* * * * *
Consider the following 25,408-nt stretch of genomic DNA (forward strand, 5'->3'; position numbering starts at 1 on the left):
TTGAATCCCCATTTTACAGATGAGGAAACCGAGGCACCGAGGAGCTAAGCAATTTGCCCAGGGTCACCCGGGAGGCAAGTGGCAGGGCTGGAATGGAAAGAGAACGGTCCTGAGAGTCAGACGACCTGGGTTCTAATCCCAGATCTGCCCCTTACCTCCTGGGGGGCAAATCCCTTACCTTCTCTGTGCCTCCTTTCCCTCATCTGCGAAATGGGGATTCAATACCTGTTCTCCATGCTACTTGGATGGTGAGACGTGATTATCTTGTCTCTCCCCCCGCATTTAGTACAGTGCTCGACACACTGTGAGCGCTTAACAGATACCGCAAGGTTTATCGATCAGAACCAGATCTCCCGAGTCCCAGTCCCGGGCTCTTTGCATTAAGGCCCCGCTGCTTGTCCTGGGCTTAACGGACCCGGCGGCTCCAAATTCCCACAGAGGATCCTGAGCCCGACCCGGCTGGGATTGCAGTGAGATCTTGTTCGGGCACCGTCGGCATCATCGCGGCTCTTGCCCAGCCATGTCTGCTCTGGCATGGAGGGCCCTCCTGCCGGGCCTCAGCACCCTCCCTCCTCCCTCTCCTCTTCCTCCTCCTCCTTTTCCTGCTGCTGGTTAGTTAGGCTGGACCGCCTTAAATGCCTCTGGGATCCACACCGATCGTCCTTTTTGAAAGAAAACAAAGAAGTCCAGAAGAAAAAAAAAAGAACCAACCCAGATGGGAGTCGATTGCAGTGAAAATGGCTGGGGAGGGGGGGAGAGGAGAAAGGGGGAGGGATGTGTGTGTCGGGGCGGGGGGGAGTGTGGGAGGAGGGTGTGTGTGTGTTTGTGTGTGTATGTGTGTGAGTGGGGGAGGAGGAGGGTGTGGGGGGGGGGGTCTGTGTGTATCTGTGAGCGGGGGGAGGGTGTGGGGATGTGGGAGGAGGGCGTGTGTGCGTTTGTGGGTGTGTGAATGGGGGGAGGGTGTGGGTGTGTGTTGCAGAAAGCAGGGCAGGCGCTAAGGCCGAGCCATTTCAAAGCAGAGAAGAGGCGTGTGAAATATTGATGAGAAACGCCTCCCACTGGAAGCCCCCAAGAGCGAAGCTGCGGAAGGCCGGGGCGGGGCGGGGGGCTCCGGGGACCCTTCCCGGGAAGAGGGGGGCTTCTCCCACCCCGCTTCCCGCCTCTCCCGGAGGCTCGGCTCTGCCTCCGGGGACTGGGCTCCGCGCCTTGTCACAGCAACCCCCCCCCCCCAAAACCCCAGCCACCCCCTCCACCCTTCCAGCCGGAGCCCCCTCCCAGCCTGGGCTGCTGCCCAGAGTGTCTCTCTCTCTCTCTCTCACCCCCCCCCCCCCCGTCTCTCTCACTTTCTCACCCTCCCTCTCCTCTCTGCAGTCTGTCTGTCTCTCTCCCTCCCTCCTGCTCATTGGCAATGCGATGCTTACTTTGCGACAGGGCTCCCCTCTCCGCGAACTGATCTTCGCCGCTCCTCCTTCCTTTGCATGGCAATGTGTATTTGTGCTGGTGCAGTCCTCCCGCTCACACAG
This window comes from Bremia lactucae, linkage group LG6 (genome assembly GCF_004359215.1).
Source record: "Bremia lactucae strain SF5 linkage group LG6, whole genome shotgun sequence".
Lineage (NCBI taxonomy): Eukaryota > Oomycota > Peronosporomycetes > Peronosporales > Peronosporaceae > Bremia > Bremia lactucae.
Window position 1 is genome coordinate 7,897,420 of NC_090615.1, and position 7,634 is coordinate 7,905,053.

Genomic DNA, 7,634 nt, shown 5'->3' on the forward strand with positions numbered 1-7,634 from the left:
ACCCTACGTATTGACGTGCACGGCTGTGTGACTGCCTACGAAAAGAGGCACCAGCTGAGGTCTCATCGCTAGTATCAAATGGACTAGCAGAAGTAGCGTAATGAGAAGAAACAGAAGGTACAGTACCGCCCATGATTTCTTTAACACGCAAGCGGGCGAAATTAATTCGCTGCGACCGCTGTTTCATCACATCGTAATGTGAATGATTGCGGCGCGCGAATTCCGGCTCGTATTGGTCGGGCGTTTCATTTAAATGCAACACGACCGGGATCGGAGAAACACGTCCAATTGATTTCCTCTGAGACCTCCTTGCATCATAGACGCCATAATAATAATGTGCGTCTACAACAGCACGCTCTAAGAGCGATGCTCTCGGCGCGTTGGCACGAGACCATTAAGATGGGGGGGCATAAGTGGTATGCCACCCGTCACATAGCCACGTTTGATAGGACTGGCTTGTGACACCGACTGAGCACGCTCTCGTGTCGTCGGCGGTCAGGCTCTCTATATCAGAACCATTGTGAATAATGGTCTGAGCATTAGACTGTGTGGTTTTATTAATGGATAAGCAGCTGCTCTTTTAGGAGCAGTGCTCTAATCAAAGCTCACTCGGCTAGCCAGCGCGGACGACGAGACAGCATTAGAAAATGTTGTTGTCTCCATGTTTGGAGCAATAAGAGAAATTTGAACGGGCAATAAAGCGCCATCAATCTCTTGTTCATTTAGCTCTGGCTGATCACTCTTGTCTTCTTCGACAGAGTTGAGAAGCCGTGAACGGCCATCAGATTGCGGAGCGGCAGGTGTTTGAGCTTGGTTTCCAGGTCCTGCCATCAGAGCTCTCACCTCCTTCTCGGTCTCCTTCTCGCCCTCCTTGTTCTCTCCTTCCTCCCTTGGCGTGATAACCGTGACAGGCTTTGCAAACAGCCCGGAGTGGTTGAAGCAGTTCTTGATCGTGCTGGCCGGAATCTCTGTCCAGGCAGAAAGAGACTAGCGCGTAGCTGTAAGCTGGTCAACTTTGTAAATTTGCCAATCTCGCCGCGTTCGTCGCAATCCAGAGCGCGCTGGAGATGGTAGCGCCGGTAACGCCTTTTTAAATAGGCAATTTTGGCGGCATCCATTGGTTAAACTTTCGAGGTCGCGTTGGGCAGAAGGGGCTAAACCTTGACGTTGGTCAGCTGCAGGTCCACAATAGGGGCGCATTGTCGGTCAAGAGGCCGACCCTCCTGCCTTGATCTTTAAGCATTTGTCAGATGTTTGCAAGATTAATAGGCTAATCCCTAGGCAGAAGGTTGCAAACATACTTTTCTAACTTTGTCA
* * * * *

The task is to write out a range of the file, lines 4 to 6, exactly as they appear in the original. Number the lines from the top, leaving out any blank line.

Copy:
Source record: "Bremia lactucae strain SF5 linkage group LG6, whole genome shotgun sequence".
Lineage (NCBI taxonomy): Eukaryota > Oomycota > Peronosporomycetes > Peronosporales > Peronosporaceae > Bremia > Bremia lactucae.
Window position 1 is genome coordinate 7,897,420 of NC_090615.1, and position 7,634 is coordinate 7,905,053.